Having spent quite a lot of time since last Monday’s appointment bringing the family up-to-date with developments by email, I thought I would do the same here on the blog, so that we can move on to more varied topics before I bore you all rigid.
On Monday morning DH drove me to the Outpatients Department at our local cottage hospital and settled down with the work he’d brought with him to wait for me. Nearly two hours later I emerged, half-blinded by the drops used to shrink the iris, and with my mind buzzing with all the information I’d been given.
The very thorough surgeon I saw was keen to disabuse me of the notion that, just because it’s now done routinely, cataract surgery is not major surgery. It may not take very long or necessitate in-patient treatment any more, but it’s still a complex procedure and things can and do wrong sometimes, especially if there are any other eye conditions, including the kind of severe short sight I have always had. Complications such as retinal detachment are more common with severe short sight, so he wanted to be sure I understood this before agreeing to surgery.
Secondly he said that the way the cataract in my right eye had recently developed more rapidly meant that, unless I had surgery, my sight in that eye would probably worsen until I would be effectively blind in it, though obviously he could give me no timescale for that.
When I said that I was aware of the risks and did want to have the operation, he then sprang a bombshell on me by asking me whether I wanted to go for gold and have my short sight corrected at the same time! This would be done by not replacing the defective lens with one of similar thickness, which would leave me with clear vision, but still as short-sighted as ever.
Instead he would insert a thin lens which would mean that light would be refracted to focus, if not exactly on the retina (though that is the aim) then at least much closer to it than it does at present. I would still need glasses, as an artificial lens can’t change focus for closer work, but they would be far weaker and thinner than the ones I’ve worn almost as long as I can remember.
The main problem in having this done is that it would leave me temporarily with very uneven vision, with one very weak eye (the left) and a much stronger, newly-corrected one on the right, and this potentially rather (or even very) uncomfortable situation would last for the three months which have to elapse between cataract operations.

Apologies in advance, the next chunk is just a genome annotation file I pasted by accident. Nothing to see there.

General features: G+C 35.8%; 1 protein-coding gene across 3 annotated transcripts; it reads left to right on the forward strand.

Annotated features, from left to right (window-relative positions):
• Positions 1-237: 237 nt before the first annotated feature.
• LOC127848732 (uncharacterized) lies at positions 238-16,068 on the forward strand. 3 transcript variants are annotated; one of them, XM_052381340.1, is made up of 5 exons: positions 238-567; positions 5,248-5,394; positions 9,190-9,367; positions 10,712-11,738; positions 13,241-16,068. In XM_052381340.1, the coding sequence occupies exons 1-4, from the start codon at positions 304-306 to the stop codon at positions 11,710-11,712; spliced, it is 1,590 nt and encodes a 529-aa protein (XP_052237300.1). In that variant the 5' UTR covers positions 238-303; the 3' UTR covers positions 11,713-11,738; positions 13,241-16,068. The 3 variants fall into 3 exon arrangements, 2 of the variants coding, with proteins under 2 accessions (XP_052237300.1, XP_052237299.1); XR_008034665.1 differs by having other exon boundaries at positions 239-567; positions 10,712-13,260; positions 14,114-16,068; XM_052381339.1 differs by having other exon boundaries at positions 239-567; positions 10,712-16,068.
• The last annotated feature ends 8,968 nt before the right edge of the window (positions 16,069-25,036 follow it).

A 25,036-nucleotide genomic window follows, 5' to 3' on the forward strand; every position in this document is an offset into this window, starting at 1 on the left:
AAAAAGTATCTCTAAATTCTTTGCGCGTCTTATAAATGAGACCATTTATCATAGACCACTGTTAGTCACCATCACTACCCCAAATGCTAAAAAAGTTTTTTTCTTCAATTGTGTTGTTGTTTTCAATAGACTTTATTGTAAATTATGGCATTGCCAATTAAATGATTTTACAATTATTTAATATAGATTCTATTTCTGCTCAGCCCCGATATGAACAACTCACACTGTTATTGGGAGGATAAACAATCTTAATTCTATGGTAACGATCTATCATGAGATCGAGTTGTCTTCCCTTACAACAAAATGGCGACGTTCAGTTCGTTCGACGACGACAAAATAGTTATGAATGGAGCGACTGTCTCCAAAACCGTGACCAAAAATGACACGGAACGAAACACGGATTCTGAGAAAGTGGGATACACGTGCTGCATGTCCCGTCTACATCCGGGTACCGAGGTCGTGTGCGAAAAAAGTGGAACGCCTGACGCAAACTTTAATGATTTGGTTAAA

He could see that all this was a lot to take in at once, especially as I'd only been expecting to have one operation in the foreseeable future, so he told me I don’t have to make a final decision until I see him at the pre-op assessment in the big district general hospital where I will have surgery. This gives me time to talk things over with DH and do some research on the subject, but already I am well-nigh certain I will opt for the thin lens and somehow cope with the three-month period between operations.
The other problem of course is that being on a waiting list for not just one but two operations means that all our plans for this year are going to be upset. The surgeon said that the first operation will happen within three months, possibly even sooner depending on cancellations. After this there will be a three month wait until the first eye has completely healed and then the second operation. So all our normal routine is up in the air at the moment and I’m still trying to get my head around the idea that I may one day be able to go swimming and recognise the people at the other side of the pool or put on make-up (on the very rare occasions when I use it) without having to squint at close quarters.
So there you have it – a Perpetua not in transit, but spinning on the spot, with a whole new perspective on the world opening up in front of her.
Image via www.freepik.com/